The challenges of parenthood, a story about an assassin, family dynamics, secrets hidden in closets, struggles of suicidal minds, fear of intimacy and self-reflection are the recipes for the all-student production “A Night of Student Work,” directed by James Fowler.
The Department of Theater Arts kickstarted the semester with its first production of six one-act plays written and performed by students.
Each piece is a short, realistic, slice-of-life depiction that reflects the internal and external struggles of the characters. The audience can connect with what they see in one way or another because the play is inclusive in every aspect, which makes the watching experience more enjoyable.
“I want audiences to walk away understanding that there is not just one type of work we need to be doing. We need to be listening to many voices,” said Fowler.
“It focuses on LGBTQIA+ narratives, it focuses on Latin American narratives, it is not focused on the old classics. This is truly inclusive and diverse. I want audiences to walk away seeing themselves in it. Now, we can see so many different elements of humanity because we are including all of it.”
Fowler is an actor, singer, musical theater artist, director and educator. He is also a firm believer in collaborative spaces, which is an essential part of the positive feedback loop.
The rehearsal process was a little over four weeks long and, despite being a quick production, Fowler gave all the credit to the students on and off the stage.
“They were amazing to work with. Not just on stage working with actors, but also, my stage manager Sonia. She has been incredible, a student herself here. The crew, a lot of whom are students, have been incredibly helpful and efficient.”
Kyle Matsuda, a sophomore theater arts major plays Michael in the “Straight Play,” written by Lucy Brown.
Michael is a full-time waiter at a French restaurant and during one quiet shift, he recognizes someone from his past, an ex-boyfriend from college. When Michael notices that his ex is on a date with a girl he tries to play it cool, but it snowballs into disaster.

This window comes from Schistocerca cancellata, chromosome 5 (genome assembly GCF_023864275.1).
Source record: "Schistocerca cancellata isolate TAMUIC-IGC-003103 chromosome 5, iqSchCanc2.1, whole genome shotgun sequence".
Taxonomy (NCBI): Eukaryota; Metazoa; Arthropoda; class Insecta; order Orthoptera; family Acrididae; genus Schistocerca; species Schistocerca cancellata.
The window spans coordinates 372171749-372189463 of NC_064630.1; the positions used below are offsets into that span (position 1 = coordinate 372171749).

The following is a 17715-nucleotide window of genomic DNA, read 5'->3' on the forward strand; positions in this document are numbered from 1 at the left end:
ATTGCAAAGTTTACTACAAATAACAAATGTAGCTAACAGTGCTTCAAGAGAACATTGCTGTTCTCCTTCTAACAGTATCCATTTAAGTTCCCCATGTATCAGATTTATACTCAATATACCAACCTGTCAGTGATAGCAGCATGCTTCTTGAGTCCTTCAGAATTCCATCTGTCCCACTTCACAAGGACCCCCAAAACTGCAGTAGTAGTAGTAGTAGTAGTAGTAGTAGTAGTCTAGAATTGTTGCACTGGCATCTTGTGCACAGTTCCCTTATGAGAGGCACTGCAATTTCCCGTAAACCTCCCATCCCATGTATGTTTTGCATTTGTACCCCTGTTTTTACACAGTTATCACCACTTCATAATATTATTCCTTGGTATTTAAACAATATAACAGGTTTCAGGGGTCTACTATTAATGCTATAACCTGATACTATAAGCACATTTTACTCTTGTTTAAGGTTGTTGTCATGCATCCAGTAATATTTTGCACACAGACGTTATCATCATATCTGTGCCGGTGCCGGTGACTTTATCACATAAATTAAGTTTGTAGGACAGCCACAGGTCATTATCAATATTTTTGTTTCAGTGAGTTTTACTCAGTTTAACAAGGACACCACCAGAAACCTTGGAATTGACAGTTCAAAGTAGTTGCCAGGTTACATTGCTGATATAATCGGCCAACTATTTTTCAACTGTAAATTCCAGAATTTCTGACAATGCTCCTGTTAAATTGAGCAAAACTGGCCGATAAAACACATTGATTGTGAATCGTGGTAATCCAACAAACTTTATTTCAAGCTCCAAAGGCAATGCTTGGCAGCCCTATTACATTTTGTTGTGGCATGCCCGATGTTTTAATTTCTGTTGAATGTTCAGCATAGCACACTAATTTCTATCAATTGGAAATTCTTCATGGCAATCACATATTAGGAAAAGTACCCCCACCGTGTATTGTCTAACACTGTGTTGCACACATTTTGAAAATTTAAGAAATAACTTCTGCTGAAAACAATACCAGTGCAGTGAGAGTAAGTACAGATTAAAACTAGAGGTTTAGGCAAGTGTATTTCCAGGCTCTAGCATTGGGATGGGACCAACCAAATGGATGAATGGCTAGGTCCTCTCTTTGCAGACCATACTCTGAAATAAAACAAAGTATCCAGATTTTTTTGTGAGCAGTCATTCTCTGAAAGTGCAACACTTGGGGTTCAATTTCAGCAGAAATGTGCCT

“It is breaking the mold of the standard guy meets a girl romance trope. It gives me the chance to express myself through a character that is close to who I am,” said Matsuda.
The act emphasizes the struggles of accepting one’s identity rather than forcing oneself to fit into a box created by societal norms.
“I want the audience to walk away with a sense of understanding of the queer community. This is a very queer-heavy piece, where it’s not just gay people thrown in your face, which some people think,” Matsuda said.
“I want them to experience what queer dating is like, which is not a big blown-out thing they do in movies now. It is a regular relationship just like a regular straight relationship, but queer. There is no difference between queer people and regular people.”
Envee Lin Atlas, a sophomore theater performance major, plays the character Sally in the same play.
Atlas shared that she learned a lot about herself and her acting style through the process because getting into the character was not always easy for her.
“‘Straight Play’ is about multiple people with different sexual identities coming together and discovering who they are. It is about openness. I want the audience to think that while watching this,” said Atlas.
“Barn in the Street” is another one-act play written by Doshima Iyorlu.
The one-act play is about Tino, a young father trying to figure out how to be the best parent for his little girl who is figuring out her sexual identity.
Tino meets Barn, played by Finn Holmgren, and their interactions highlight the stigma about queer identities.
Tino is played by Miguel Avila, a senior theater performance major. Avila’s favorite moment during the production was working alongside talented people like director Fowler.
“Someone who knows what they are doing in a specific area is great,” said Avila.
Avila wants people to leave more knowledgeable than they came in. He believes that it is important to talk about these issues in-depth.
“Everyone has their own stuff going on. At the end of the day, we are living our own lives, still trying to figure out life,” Avila said.
The play was at the Studio Theater from Sept. 21 to Sept. 23.